Thanks Bob, I'll give that a shot on Sunday. I was thinking I should have the letters solid white for a clean transition between the background & the letters. I thought that if I had any gradiation, that it would come out looking like they did....
Medium is too fast for the letters you are doing I know how long slow takes but the speed the bit aproaches the edge of the letter is too fast and gives a bad cut. You can either endure the time or use the gradient to aid the transition.
Irestore; In my experience so far and using letters that have a gradient in them I always carve on the "normal" setting which I equate to medium speed. As long as your lettering has the slope , which gradually tapers down the letters don't really tear out, only when you are carving basically straight up and straight down letters seem to tear out on medium speed plus they are a bit fragile standing up straight out of the wood. I have attached these letters I just made using MS Paint and GIMP. Went to paint and made the lettering in size 72 with black background and saved the file. Open same file in GIMP and chose select all, then chose under filters Gaussian Blur which I gave a value of 10 and chose OK. Exported out of GIMP to my saved files as a .PNG file. When you open this, zoom in real close and you will be able to see the slope that is on the lettering.
I was working on a mother's day gift all weekend & didn't get to the test cut, will try it soon, but am confussed on which speed to use.
I was talking about when you use a gradient on the letters like Bob is showing you, that shoould fix your problem. The only way to use the letters the way you have them now is to make them much bigger and go slow, using the blur will give your letters a little more strength
Do you have a copy of the Gimp? if not get it and install it. The Gimp is free and is the next best thing to photoshop a lot of people feel its better because of all the free add ons, you can waste hours just playing with it, changing colors of grey will give you higher cuts for light colors and lower cuts with darker ones. The reason you want to blur the picture is the Cnc machine will make a smooth transition from one color to the next.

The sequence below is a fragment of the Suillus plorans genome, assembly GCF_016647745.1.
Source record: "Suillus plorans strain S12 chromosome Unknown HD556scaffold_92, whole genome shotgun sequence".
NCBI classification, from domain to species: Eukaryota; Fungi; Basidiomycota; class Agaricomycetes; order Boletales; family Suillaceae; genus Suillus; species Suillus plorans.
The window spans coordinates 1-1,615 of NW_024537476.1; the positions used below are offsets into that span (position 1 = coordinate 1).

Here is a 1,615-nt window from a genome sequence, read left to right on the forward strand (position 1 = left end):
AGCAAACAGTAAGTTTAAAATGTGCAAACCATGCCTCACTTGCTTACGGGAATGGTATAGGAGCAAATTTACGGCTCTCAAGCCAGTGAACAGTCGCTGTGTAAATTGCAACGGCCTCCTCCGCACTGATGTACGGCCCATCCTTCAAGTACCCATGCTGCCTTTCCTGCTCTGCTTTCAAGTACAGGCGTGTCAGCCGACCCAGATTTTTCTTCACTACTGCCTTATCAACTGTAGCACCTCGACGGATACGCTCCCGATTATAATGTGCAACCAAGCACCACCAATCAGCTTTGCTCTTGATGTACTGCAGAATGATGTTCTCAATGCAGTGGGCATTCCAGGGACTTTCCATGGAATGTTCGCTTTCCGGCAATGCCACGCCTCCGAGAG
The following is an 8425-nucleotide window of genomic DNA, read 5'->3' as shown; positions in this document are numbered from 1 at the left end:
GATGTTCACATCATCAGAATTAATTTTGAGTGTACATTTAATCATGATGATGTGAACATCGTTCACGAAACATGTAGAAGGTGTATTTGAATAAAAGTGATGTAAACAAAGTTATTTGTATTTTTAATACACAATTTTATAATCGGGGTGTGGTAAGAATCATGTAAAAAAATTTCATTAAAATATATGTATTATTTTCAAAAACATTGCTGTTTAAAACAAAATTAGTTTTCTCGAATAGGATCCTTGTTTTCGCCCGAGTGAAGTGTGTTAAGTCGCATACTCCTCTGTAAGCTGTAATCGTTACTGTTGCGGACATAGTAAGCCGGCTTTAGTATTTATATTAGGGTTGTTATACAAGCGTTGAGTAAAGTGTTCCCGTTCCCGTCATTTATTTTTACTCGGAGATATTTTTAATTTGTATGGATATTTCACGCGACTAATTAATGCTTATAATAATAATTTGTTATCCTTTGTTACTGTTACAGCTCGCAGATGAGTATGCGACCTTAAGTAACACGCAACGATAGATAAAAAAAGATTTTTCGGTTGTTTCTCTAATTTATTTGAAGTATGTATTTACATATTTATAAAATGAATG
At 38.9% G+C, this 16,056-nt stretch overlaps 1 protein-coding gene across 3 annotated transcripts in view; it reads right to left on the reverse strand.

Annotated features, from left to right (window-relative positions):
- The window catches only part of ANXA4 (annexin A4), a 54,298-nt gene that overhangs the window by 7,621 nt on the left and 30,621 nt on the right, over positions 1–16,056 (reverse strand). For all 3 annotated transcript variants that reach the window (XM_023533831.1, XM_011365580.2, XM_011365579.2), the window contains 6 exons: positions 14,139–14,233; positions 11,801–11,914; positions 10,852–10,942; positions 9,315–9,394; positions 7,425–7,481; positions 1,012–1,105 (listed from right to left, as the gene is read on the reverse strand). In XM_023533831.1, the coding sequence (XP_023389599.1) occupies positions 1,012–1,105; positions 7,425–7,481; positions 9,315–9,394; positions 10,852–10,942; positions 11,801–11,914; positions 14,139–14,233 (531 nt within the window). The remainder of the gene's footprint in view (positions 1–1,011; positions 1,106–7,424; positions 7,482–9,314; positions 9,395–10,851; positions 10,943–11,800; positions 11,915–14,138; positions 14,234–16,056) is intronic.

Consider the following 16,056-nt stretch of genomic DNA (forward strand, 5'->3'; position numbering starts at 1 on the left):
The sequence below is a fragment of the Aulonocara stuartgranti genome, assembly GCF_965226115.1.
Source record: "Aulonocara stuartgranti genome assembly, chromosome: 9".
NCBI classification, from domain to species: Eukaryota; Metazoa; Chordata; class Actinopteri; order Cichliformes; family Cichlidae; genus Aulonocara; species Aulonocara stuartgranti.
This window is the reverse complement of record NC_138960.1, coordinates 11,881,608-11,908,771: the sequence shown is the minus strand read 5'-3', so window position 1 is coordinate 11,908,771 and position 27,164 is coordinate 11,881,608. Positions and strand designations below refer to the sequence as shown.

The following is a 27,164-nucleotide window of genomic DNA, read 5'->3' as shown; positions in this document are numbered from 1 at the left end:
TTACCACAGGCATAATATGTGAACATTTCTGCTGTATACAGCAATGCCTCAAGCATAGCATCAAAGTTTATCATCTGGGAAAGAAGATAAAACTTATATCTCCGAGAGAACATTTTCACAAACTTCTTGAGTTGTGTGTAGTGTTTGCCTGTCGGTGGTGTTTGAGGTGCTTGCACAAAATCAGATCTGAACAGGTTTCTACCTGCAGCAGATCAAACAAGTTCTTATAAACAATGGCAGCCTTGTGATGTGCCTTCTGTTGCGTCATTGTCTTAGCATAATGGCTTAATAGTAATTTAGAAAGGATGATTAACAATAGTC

Granted sometimes you will want a sharp cut and you kinda get a feel for what it takes to do that with experience and wasted cuts.
Wasted cuts are not a total loss since you learn from it each time, I have had mine for about 8 months now and I can tell what my cut will look like before I make the cut and I just go put it in and let it go with no uh oh's but I cleaned out my whole shed's saved lumber before I got to that point. LOL
I've had my machine since last August and while using the supplied images worked real well when I wanted to do some different things I made what ended up as fire wood. All trial and error but eventually it will come to you, like turning on a light switch then you will be up and running with it.
no issues at all it moves in a diagonal direction just as planned and its made me some nice photo's. They have a free version with water marks for you to try out. I bought cut2d with it as a package for 249 and I use it with the slow setting and multiple passes so I don't overload the bit with the Y axis speed.
Ok, so this darn thing called "work" has been getting in my may lately & cutting into my woodworking time.....
Anyway, I am back & learning to use my machine again. I used a provided image CT-F021-0A.Frame to create the following carving. Notice in the close up pictures at the edges where the cuts weren't uniform. Any ideas on what would cause that? I didn't manipulate the picture at all.